Frugality 101: Reusables v. Disposables

Hello Readers!  I know that we moms often look for ways to save money, especially with growing kids.  But sometimes it can be a challenge to cut costs.  Or we cut as much as possible only to end up slashing to our breaking points.  Or we may not know how else to cut our costs any further.  Today, I want to discuss how I manage to keep costs down with reusable products.

So, I just celebrated my son’s first birthday with a party, complete with paper plates, plastic cups, and disposable products.  And the cost of those items was atrocious!  For 48 people, it cost us nearly $1.50 per person for every tool they needed at the party, and we even went to the dollar store for items.  Multiplying that by 48, you can see that it cost us over $50.  For a one-time event, that price is high but understandable.  Now imagine paying that price every couple of weeks.  Think about it.  An average family of four eats an average of four meals at home per week.  That equals sixteen plates a week.  In three week’s time, the average family will eat twelve meals at home.  And if that family eats on paper plates, they will use 48 plates in that amount of time.  Thus, the average family can wind up spending $50 every month for disposable products.  That equals $600 a year!  Can you think of what you would rather spend $600 on besides paper plates?  I can.

The reason why paper plates and disposable dining products is on my mind is because I don’t allow them in my house.  Ever.  In fact, I haven’t had any paper plates, plastic cups, plastic utensils, or other products in my house in over five years.  No joke.  Every meal in my house is eaten on real plates.  With real silverware.  With real cups and mugs.  We even tend to use cloth napkins instead of paper ones.

Yes, that’s right.  I use cloth napkins in my house, and even with a baby in the house.  See, a couple of years ago, in a post-Christmas sale, I scored some great deals on some table linens.  I ended up with some cream-colored and sage-colored napkins, as well as my cloth tablecloths and super-soft sheets, and the napkins were about 50% off!  So, they ended up costing me $5 for two sets of four napkins (8 napkins total).  And I haven’t looked back.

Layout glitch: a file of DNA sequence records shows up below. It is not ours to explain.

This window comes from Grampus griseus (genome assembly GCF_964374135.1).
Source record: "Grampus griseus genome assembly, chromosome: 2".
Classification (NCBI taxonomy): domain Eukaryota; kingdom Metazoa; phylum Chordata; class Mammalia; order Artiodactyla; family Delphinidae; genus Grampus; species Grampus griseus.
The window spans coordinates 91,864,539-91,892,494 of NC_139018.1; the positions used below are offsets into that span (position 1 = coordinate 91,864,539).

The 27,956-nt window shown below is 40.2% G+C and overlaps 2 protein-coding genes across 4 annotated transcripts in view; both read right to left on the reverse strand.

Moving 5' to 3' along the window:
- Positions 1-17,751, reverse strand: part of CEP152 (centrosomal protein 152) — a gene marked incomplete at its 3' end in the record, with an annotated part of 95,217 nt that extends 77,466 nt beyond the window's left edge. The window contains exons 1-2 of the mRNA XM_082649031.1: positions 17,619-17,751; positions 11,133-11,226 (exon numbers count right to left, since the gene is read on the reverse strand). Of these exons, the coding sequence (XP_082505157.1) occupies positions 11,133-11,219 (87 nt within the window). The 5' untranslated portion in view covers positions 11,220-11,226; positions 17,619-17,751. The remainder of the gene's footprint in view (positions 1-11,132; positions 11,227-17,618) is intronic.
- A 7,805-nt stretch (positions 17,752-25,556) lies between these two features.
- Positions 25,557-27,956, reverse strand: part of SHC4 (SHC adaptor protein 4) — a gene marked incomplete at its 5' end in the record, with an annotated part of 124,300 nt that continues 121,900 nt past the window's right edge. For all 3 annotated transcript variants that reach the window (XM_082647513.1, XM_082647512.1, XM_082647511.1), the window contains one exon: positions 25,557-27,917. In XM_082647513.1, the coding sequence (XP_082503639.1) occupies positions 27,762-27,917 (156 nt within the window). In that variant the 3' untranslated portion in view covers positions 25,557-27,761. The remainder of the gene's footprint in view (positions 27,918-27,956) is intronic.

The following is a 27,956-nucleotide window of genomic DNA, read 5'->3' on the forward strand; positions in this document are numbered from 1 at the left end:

I know a few of you are probably rolling your eyes, imagining the stains your kids may get on said napkins and the headaches you may get trying to clean said stains out of those napkins.  But there is a secret: bleach and stain treatment.  And white restaurant-quality napkins.  As a bonus, these restaurant-quality napkins tend to be reasonable in price.  The last time I looked, they were about $5 for eight napkins.  Compare that to $100 per year.  I don’t know about all of you but I would take the $5 to $100.  And, because of the low price, I don’t feel as bad having to throw away the napkins, although the stained ones can be used as dusting cloths in your home.

Aside from these products, I also wanted bring up other reusable products around the house.  As I mentioned just above, using stained napkins for dusting is much more cost effective than disposable dusting cloths.  I also use old t-shirts to dust my house.  When my husband’s t-shirts begin to rip and tear, I tend to raid them for dusting purposes.  This can save me about $8 a week in dusting cloths, especially since I live in a dusty region.

We also reuse our grocery bags in our home.  We have a stack of cloth grocery bags for our weekly trips.  Every now and again we will end up with a bag or two coming home with us from the store.  I tend to reuse them for different reasons too.  We use the small grocery bags for our bathroom trash cans rather than buying bags.  I also save some of those bags from crafting projects.  I love getting unique bags from different stores and using them for scrapbooking pieces and decor.

Now, we also use reusable travel cups and mugs.  We have a couple of really nice travel mugs that we purchased on gift cards over the years, and we use them for coffee from home rather than buying expensive drinks in disposable cups.  And we don’t purchase bottle water either.  We actually use our own water bottles that we love.  As for filtered water, the tap water in our region is actually quite good compared to other areas.  So, we drink tap water.

So, these are just a few ways that we save money on reusables in our house.  What about some of your ways?  I would love to hear from you!

Until next time,



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